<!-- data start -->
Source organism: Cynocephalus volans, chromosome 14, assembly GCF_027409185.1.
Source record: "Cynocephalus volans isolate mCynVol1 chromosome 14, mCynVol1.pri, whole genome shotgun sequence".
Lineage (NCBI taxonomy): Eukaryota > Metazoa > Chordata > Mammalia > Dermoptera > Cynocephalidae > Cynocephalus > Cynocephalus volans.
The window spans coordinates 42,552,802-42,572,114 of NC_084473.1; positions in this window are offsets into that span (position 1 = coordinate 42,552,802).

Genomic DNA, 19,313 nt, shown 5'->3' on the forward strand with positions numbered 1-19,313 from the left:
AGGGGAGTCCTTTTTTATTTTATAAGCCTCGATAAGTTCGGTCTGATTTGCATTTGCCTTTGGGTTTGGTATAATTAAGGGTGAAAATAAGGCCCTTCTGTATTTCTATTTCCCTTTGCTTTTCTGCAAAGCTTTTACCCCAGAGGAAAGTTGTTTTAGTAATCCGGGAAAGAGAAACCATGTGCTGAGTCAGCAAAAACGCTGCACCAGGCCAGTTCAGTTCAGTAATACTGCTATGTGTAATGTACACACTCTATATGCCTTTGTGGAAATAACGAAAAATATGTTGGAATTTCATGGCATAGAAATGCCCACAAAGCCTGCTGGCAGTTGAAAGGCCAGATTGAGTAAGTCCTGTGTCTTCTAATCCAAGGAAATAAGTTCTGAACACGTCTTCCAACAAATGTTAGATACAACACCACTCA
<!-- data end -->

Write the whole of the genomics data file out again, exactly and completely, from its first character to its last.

Source organism: Cynocephalus volans, chromosome 14, assembly GCF_027409185.1.
Source record: "Cynocephalus volans isolate mCynVol1 chromosome 14, mCynVol1.pri, whole genome shotgun sequence".
Lineage (NCBI taxonomy): Eukaryota > Metazoa > Chordata > Mammalia > Dermoptera > Cynocephalidae > Cynocephalus > Cynocephalus volans.
The window spans coordinates 42,552,802-42,572,114 of NC_084473.1; positions in this window are offsets into that span (position 1 = coordinate 42,552,802).

Genomic DNA, 19,313 nt, shown 5'->3' on the forward strand with positions numbered 1-19,313 from the left:
AGGGGAGTCCTTTTTTATTTTATAAGCCTCGATAAGTTCGGTCTGATTTGCATTTGCCTTTGGGTTTGGTATAATTAAGGGTGAAAATAAGGCCCTTCTGTATTTCTATTTCCCTTTGCTTTTCTGCAAAGCTTTTACCCCAGAGGAAAGTTGTTTTAGTAATCCGGGAAAGAGAAACCATGTGCTGAGTCAGCAAAAACGCTGCACCAGGCCAGTTCAGTTCAGTAATACTGCTATGTGTAATGTACACACTCTATATGCCTTTGTGGAAATAACGAAAAATATGTTGGAATTTCATGGCATAGAAATGCCCACAAAGCCTGCTGGCAGTTGAAAGGCCAGATTGAGTAAGTCCTGTGTCTTCTAATCCAAGGAAATAAGTTCTGAACACGTCTTCCAACAAATGTTAGATACAACACCACTCA